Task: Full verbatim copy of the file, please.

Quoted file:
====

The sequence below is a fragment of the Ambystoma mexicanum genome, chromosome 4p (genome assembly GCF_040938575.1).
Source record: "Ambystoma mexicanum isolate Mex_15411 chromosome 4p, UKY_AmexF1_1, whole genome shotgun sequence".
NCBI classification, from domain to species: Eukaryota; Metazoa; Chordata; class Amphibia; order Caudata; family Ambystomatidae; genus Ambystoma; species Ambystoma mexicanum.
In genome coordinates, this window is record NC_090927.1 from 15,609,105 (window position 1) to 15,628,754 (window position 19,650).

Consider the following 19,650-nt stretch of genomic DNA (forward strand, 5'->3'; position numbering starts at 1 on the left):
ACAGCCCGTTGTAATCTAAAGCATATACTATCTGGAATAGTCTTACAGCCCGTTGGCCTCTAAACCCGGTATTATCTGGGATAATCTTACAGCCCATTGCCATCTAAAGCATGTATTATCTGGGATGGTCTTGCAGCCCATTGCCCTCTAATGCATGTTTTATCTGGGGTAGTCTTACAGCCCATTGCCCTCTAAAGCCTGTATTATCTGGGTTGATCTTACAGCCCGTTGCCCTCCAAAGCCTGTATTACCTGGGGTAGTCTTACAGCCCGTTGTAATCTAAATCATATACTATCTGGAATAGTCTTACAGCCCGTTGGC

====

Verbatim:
The sequence below is a fragment of the Ambystoma mexicanum genome, chromosome 4p (genome assembly GCF_040938575.1).
Source record: "Ambystoma mexicanum isolate Mex_15411 chromosome 4p, UKY_AmexF1_1, whole genome shotgun sequence".
NCBI classification, from domain to species: Eukaryota; Metazoa; Chordata; class Amphibia; order Caudata; family Ambystomatidae; genus Ambystoma; species Ambystoma mexicanum.
In genome coordinates, this window is record NC_090927.1 from 15,609,105 (window position 1) to 15,628,754 (window position 19,650).

Consider the following 19,650-nt stretch of genomic DNA (forward strand, 5'->3'; position numbering starts at 1 on the left):
ACAGCCCGTTGTAATCTAAAGCATATACTATCTGGAATAGTCTTACAGCCCGTTGGCCTCTAAACCCGGTATTATCTGGGATAATCTTACAGCCCATTGCCATCTAAAGCATGTATTATCTGGGATGGTCTTGCAGCCCATTGCCCTCTAATGCATGTTTTATCTGGGGTAGTCTTACAGCCCATTGCCCTCTAAAGCCTGTATTATCTGGGTTGATCTTACAGCCCGTTGCCCTCCAAAGCCTGTATTACCTGGGGTAGTCTTACAGCCCGTTGTAATCTAAATCATATACTATCTGGAATAGTCTTACAGCCCGTTGGC